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Beauty is in the Eye of the Provider

Text by: Sue E. Peterson
Owner of tchotchkes, and author of The Mourning Run

A pink, cut glass vase, sits in the garage, dust accumulating in the grooves and curves embellishing its pale surface. It was purchased, half off, with a coupon at a store downtown; for a short time, it was in the house, but never really found the right place or purpose, so it was assigned to wait in the garage until further notice. With the passage of time, boxes of decorations, half-used cans of paint, and an array of garden tools pushed the vase farther toward the back of a crowded shelf until it was forgotten. One day, in a fit of organization, the vase was rediscovered and rejected as a grimy, ugly tchotchke, worthy of nothing but the trash.
© Jessica Ceason Photography

Across town, a pink, cut glass vase, twin to its neighbor, bought at the same store with a half-off coupon, sits on the dining room table filled with fresh flowers. The delicate glass sparkles in the sunshine spilling into the room. The vase looks to be twice its real value. All who see it admire its graceful lines and elegant engravings. When the flowers it holds start to wither, they are replaced. At other times of the year, budding spring branches, orange and red fall leaves clinging to mahogany-hued limbs, or clean-smelling evergreen boughs are called into service to fill the vase with beauty and purpose.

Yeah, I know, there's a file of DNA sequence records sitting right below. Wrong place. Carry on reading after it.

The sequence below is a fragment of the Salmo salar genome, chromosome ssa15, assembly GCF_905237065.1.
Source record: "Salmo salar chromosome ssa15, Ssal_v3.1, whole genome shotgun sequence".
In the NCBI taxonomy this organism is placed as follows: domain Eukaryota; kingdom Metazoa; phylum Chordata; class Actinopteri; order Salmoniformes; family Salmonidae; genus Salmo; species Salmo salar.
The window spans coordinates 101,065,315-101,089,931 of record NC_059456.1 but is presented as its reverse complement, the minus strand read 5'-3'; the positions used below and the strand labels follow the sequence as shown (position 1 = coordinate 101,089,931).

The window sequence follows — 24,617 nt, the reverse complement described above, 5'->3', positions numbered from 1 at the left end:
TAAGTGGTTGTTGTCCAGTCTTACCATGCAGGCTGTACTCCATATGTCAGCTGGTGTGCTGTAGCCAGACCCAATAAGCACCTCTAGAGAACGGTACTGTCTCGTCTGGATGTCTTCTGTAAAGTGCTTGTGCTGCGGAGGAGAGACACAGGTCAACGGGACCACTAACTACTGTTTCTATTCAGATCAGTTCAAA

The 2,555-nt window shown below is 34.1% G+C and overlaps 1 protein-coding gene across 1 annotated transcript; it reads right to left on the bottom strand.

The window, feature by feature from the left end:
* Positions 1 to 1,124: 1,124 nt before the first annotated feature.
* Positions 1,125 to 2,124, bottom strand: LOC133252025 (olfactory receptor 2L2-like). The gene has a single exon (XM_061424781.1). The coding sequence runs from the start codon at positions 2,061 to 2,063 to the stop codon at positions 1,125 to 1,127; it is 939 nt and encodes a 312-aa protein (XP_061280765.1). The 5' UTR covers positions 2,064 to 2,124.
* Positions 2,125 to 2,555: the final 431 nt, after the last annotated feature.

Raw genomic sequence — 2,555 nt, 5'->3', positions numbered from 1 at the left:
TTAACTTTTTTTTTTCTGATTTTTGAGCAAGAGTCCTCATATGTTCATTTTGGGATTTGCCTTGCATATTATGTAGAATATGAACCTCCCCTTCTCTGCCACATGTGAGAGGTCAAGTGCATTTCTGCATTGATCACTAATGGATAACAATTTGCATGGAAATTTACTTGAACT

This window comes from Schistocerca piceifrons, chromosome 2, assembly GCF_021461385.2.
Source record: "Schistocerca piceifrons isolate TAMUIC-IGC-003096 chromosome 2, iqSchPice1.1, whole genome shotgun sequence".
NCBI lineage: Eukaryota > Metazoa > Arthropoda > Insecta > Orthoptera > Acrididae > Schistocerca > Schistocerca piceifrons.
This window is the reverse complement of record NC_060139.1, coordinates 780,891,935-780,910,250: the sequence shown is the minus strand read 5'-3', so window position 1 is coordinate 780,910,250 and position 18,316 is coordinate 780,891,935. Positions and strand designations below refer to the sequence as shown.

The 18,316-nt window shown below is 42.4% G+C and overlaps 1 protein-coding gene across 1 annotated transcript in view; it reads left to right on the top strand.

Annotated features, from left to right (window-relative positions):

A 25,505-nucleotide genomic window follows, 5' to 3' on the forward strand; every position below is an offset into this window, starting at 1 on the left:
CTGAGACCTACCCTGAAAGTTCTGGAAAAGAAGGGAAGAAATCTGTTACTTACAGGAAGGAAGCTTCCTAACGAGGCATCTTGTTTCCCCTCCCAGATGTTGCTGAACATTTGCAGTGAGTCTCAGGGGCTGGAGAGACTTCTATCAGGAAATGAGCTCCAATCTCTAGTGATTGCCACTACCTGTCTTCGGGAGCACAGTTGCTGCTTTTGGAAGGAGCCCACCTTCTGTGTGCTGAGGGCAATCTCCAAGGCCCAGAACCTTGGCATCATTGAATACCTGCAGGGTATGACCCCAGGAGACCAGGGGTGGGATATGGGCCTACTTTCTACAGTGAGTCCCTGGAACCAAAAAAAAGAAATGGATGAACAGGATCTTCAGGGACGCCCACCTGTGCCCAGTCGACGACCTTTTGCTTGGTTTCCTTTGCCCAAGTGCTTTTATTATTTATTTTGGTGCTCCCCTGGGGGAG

Two identical vases — one ugly, one beautiful. What makes the difference? This is not a matter of beauty being in the eye of the beholder. No, it goes further back, to beauty being in the eye of the provider.

When we decide something is lovely, we treat it differently. We showcase, care for, and handle it with respect — even reverence. This can apply to pink vases, half-off, or people that are a little "half-off," including ourselves.

© Jessica Ceason Photography

When you look in the mirror, what do you see? Someone brimming with potential or begging for pity? Do you see beauty or beast? Fat or bones? Talent or tragedy? Smarts or a few cards shy of a full deck?

It is proposed that what you see in your mirror determines what others will see as you walk through your life. What you provide is the caption under your face. It can either say, "Absolutely breathtaking; something special," or "Nothing special; don't bother; just keep moving on by."

A positive attitude toward self requires blindness and deafness. You can't afford to pay attention to what the world tells you is beauty. You can't bother listening to what the world screams is lovely. You have to block it all out, and quietly, gently, look into the mirror of your divine soul. The truth is there.

Why isn't this inner voice louder than the world's booming line of lies? Wouldn't it make recognizing words of self-worth that much easier if we didn't have to work so hard to hear them?

© Jessica Ceason Photography

Consider this: Do you deeply cherish things you had to work hard for? Have you internalized lessons that have some pain attached to them? Do you understand the value of light because you had to wander in the darkness?

We may all want the world to validate us, but unfortunately, if given the chance, the world will turn its back on us and shove us in the garage. It is up to us to place ourselves in the sunlight and provide those around us with the captions we prefer; and we must internalize the phrase, "What you think of me is none of my business."

The hard truth is, we place ourselves in daylight or darkness. We are the providers of the beauty we seek.